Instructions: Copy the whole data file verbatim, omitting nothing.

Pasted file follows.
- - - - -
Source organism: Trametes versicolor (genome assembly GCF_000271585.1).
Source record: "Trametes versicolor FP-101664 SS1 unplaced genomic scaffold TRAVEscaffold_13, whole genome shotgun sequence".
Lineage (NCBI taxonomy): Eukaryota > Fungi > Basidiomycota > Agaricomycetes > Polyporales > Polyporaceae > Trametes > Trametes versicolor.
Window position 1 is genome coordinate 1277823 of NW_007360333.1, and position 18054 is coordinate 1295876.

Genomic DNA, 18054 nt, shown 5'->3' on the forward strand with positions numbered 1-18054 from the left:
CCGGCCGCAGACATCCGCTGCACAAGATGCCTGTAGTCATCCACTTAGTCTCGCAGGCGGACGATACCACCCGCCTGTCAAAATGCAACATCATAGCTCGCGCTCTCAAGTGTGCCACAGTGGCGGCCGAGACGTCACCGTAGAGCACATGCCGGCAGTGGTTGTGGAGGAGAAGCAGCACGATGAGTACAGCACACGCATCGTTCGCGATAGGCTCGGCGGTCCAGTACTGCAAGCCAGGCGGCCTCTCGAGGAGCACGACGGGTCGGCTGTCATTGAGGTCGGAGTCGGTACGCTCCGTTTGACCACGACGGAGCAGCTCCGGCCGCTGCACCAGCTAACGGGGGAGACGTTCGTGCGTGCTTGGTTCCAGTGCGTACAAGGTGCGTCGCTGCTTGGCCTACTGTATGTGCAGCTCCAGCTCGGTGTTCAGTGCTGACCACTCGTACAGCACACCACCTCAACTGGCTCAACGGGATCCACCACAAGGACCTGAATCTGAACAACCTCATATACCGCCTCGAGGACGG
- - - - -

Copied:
Source organism: Trametes versicolor (genome assembly GCF_000271585.1).
Source record: "Trametes versicolor FP-101664 SS1 unplaced genomic scaffold TRAVEscaffold_13, whole genome shotgun sequence".
Lineage (NCBI taxonomy): Eukaryota > Fungi > Basidiomycota > Agaricomycetes > Polyporales > Polyporaceae > Trametes > Trametes versicolor.
Window position 1 is genome coordinate 1277823 of NW_007360333.1, and position 18054 is coordinate 1295876.

Genomic DNA, 18054 nt, shown 5'->3' on the forward strand with positions numbered 1-18054 from the left:
CCGGCCGCAGACATCCGCTGCACAAGATGCCTGTAGTCATCCACTTAGTCTCGCAGGCGGACGATACCACCCGCCTGTCAAAATGCAACATCATAGCTCGCGCTCTCAAGTGTGCCACAGTGGCGGCCGAGACGTCACCGTAGAGCACATGCCGGCAGTGGTTGTGGAGGAGAAGCAGCACGATGAGTACAGCACACGCATCGTTCGCGATAGGCTCGGCGGTCCAGTACTGCAAGCCAGGCGGCCTCTCGAGGAGCACGACGGGTCGGCTGTCATTGAGGTCGGAGTCGGTACGCTCCGTTTGACCACGACGGAGCAGCTCCGGCCGCTGCACCAGCTAACGGGGGAGACGTTCGTGCGTGCTTGGTTCCAGTGCGTACAAGGTGCGTCGCTGCTTGGCCTACTGTATGTGCAGCTCCAGCTCGGTGTTCAGTGCTGACCACTCGTACAGCACACCACCTCAACTGGCTCAACGGGATCCACCACAAGGACCTGAATCTGAACAACCTCATATACCGCCTCGAGGACGG